League revenue is up again, this time 9.3% over last season. That's actually down from the last three seasons, when they typically had 14% gains. Revenue is still impressive and will only go up through the end of the current CBA. Yield like that would be an excellent investment for those looking for a mid cap. Of course, MLB is entirely private so no one outside the Lodge could entertain such notions. Regardless, it's impressive.
The A's experienced an 11% jump, from $292 million to $323 million. They continue to ride the revenue sharing gravy train, as local revenue pales in comparison to most of their brethren. The welfare check should only become bigger next season as early attendance figures from the first two weeks portend a low season-end total. Forbes' summary of the A's financial situation is incorrect in that it identifies TIF as a funding mechanism for the ballpark. TIF requires bond money be raised. They're not doing that in Fremont. Instead, privately generated proceeds from the sale of housing rights will help foot the bill.
I'm surprised that this year's edition didn't cover the debt issue. Quite possibly, the toughest task for Selig was to whip owners into shape by getting them to spend less. Over the last four years, teams have dropped from a collective 39.7% in debt to 32.7%, and that includes the two new stadia being built for the NY teams.
click for a larger chart
Look at the values on a team-by-team basis, and you'll see a major trend downward for most of them. The old 60-40 debt rule may be obsolete, but it still informs club executives on how to run their teams, just as 50-60% of revenue is comfortable salary "guideline" for the teams.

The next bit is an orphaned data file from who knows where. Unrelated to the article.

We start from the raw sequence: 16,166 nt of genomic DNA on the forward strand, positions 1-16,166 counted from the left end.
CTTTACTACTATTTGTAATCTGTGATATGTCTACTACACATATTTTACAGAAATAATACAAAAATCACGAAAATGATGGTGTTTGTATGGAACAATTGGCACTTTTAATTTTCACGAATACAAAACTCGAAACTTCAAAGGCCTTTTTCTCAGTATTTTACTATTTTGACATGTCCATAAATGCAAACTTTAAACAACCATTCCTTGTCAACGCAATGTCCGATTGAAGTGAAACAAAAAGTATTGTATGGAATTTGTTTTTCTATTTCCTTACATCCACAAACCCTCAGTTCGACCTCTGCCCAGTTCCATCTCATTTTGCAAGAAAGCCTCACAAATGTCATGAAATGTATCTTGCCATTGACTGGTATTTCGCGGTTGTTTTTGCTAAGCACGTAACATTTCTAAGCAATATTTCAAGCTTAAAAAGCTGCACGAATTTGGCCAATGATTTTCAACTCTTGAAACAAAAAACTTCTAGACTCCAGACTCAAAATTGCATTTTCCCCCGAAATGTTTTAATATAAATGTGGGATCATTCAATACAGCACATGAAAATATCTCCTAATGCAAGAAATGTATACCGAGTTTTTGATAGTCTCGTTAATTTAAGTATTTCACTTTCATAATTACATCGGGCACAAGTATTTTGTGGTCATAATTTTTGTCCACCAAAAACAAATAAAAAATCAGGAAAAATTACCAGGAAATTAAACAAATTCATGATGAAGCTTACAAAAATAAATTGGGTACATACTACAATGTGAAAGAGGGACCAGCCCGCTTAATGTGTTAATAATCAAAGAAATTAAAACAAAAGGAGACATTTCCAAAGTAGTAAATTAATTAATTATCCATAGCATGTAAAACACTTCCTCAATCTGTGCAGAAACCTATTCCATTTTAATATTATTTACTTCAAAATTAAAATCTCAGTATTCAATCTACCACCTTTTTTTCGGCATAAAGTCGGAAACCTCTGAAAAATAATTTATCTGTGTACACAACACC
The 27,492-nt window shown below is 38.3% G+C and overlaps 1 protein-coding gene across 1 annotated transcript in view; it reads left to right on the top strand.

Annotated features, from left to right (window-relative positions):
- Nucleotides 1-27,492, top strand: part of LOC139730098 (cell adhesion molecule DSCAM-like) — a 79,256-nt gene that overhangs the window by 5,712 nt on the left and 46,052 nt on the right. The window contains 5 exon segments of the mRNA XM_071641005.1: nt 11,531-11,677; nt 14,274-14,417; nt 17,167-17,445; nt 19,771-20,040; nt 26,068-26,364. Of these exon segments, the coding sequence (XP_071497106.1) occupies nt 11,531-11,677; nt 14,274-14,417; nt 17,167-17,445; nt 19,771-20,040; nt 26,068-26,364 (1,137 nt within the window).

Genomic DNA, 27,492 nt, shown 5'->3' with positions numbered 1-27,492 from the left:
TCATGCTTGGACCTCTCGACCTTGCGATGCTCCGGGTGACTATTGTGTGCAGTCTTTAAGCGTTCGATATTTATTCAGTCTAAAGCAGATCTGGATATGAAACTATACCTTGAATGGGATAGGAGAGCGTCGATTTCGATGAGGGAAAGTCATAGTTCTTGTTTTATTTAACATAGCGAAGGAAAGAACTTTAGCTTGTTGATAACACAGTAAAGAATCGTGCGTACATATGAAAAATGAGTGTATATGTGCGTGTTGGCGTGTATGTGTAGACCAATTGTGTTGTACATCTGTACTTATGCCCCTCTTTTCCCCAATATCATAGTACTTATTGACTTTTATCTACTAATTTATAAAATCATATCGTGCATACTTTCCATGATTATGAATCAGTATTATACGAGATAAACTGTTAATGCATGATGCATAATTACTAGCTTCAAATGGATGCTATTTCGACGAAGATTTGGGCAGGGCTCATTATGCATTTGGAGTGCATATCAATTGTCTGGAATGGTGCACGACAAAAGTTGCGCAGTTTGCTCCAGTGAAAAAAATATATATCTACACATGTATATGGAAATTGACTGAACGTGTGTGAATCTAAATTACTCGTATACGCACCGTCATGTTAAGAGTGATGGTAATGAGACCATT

Nowadays, there's a simplification of the debt rule: teams can't be in hock over 10 times the average EBITDA over the past two seasons. Notice that the A's current valuation is exactly 10 times that of their average operating income from that period? I doubt it's a coincidence. Moreover, the first $36.5 million in debt grandfathered from previous years doesn't count, so if you're Fred Wilpon or Frank McCourt and you borrowed heavily to buy your teams, it's not that bad. And as an incentive to upgrade to new digs, any team incurring stadium debt gets to bump up to 15 times EBITDA for up to 10 years after the facility is complete. The difference between 10 and 15 times doesn't sound like much. It's only $75 million. Since income is expected to rise thanks to the massive payroll drop, so will that debt ceiling. Look for this:
- $30 million in earnings each year in the two years prior to the ballpark opening
- Multiply that figure by 15 to get max debt load, $450 million (which equals the projected ballpark construction cost)
There is, of course, the matter of player salaries. They're the biggest expense and so they factor in. However, that fat $36.5 million deductible comes in handy, especially as a team's payroll drops to approach that figure. Again, the rule is not a hard and fast rule like the NFL's salary cap, with Selig or Bob DuPuy getting all punitive every winter. Referring back to the chart, it appears to be set up so that when teams are forced to go into major debt like the Yanks or Mets, the other fiscally responsible teams help soften the blow. In that sense, MLB and other leagues are akin to conglomerates, with each team acting as a single business unit. When a major profit center (Yanks/Mets) has to invest to invest in a new plant (stadium), the other units tighten up in response. After all, it's the company's overall health, not a business unit's, that gets trumpeted by Selig. As the new plants open and become amortized, others take their turns.
Call it MLB's "Circle of Life."